The 95 theses mark the start of the Reformation for no other reason than after Luther’s protest everything kicked off big-time. There were hundreds of grievances against the Church; there was a rising ‘humanism’ that was beginning to critique Christendom and established medieval theology; nationalism and local aristocrats, particularly in Luther’s Germany, railed against the Holy Roman Empire’s demands. All these huge influences went into the melting pot of central Europe and when the theological objections started to be raised about the power of the papacy and the legitimacy of some church doctrines, Europe was literally on the brink of war.

    It is often said that Luther never truly intended a break with Rome. The 95 theses and his initial theological objections were not significantly anti-papal. He was genuinely looking for a reformation, a return to a simpler time, to what he considered true Christianity, based on scripture alone. The phrases that have characterised Luther’s theology are ‘sola scriptura’, scripture alone, and ‘sola fide’, salvation coming through faith alone. His key basis for this was the statement in the book of Hebrews that ‘Abraham was justified by faith’ – not by works, confession, penances, pilgrimages, indulgences, or even observing the sacraments.

    However, Luther was fairly naïve. Such a return to first principles would naturally strip many people of their power and rank. Just as turkeys don’t vote for Christmas, people in authority, whether ecclesiastical or not, rarely hand over their power voluntarily. Luther’s proposals were rudely rejected, he was regarded as a threat and a troublemaker and (rightly) feared for his own safety. Like many a spurned individual, he became bitter, and it was then that he became vociferously anti-papal, demonising the position of Pope – a point of view often held in extreme Protestantism today with the bishop of Rome identified with the antichrist.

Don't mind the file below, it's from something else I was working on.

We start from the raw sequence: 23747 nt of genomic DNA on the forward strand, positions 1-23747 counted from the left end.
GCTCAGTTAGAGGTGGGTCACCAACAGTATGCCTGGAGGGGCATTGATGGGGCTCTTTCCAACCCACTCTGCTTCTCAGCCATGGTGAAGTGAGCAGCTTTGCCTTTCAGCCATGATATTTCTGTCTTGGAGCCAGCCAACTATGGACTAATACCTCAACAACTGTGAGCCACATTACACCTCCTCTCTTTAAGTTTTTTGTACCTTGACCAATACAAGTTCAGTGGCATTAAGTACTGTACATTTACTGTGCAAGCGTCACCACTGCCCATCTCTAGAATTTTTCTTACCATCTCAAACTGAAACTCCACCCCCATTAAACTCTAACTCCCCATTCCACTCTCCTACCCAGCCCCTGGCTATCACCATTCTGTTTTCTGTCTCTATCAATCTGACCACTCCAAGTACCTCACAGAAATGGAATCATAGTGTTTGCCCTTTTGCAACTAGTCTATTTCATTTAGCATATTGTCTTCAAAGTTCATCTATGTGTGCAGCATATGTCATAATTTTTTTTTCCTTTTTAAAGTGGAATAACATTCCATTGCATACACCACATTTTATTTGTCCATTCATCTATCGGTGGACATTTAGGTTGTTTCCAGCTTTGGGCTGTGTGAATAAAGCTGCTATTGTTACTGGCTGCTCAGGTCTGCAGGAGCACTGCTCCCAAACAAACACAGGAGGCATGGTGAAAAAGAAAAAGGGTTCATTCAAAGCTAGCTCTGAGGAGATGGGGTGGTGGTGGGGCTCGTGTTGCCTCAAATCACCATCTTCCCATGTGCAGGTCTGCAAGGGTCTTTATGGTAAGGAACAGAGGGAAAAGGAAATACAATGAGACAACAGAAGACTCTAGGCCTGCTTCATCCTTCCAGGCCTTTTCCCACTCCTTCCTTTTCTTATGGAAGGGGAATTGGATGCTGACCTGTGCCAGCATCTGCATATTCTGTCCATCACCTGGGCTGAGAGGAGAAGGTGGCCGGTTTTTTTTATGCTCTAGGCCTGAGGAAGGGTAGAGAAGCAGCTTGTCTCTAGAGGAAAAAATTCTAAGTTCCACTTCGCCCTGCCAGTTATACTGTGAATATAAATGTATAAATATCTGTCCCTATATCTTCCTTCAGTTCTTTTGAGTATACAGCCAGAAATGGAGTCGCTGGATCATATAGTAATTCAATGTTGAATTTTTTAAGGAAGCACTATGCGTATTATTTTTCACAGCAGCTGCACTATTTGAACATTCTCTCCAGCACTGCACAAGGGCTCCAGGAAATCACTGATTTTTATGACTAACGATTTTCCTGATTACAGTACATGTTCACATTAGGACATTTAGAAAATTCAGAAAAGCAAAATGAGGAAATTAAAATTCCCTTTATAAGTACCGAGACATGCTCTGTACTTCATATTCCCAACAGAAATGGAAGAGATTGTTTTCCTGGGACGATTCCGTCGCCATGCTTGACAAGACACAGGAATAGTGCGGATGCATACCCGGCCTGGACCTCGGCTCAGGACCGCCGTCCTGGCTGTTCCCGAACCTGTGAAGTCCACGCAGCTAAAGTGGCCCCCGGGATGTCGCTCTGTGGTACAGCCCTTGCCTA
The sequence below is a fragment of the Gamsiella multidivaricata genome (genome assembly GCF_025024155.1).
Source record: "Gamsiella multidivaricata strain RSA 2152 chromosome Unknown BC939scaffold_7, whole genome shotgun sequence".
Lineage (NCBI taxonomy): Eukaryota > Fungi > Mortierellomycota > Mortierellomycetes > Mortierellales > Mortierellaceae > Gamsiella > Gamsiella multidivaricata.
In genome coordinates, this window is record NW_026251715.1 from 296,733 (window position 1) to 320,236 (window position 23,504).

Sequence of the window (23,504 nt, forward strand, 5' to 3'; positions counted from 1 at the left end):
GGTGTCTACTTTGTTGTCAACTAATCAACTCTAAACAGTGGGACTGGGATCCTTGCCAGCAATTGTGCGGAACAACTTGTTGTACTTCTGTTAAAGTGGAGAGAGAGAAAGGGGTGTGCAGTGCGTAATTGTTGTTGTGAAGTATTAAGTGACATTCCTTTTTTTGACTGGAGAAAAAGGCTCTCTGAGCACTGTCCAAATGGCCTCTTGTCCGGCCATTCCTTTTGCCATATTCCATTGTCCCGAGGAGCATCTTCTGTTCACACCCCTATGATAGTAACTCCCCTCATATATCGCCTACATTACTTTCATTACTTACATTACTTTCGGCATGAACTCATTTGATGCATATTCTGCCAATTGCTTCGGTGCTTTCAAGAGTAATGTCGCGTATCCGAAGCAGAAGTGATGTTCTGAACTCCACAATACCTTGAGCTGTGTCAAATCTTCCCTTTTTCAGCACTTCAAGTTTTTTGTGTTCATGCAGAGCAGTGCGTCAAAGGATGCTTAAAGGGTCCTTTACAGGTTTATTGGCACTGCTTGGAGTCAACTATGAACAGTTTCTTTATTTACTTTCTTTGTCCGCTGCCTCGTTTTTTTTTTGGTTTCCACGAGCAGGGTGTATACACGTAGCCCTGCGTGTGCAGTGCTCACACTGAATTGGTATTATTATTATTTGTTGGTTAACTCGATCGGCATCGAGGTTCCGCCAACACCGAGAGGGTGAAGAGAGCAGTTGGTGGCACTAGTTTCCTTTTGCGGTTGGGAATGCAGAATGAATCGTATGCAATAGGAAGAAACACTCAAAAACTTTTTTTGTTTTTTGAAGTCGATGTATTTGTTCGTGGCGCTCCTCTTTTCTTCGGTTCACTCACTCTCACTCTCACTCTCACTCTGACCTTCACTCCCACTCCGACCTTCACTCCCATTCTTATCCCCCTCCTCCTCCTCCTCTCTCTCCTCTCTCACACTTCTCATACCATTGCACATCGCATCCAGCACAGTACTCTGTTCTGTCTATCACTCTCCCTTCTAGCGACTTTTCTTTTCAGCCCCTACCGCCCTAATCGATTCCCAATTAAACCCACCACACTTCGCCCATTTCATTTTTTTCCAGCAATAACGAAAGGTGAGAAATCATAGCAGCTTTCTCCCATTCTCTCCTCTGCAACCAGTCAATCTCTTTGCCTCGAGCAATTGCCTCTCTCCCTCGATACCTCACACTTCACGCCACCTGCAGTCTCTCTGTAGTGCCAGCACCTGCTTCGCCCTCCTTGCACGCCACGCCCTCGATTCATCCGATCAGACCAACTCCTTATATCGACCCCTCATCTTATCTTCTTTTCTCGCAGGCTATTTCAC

Under the protection of the various rulers of some of the German states, Luther formed his own church, modelled on the Roman church he broke with. For that reason the Lutheran church model, as found in Germany and Scandinavia tends to operate as a state church. The American Lutheran church can’t because there is no state church.

    Luther’s innovations: Luther did away with most of the sacraments like confession. He retained infant baptism because his worldview was essentially catholic – everybody born in a Christian country was naturally a Christian. He adapted the doctrine of transubstantiation to a version of consubstantiation, meaning that the transformation of the bread and wine into the body and blood of Christ does not occur because of the priests invocation, but through the faith of the participant. He emphasised the importance of Scripture, rejecting doctrines that seemed to have no Scriptural basis (e.g. praying to Mary) and helped disseminate the Bible in German and other languages. The Biblical translation he is associated with was from original Greek and Hebrew sources, not from the Latin Vulgate, so this caused more difficulties with Rome, because the Vulgate is a flawed translation in a few places (e.g. Jesus’ brothers being called his cousins, because the translator believed in the perpetual virginity of Mary).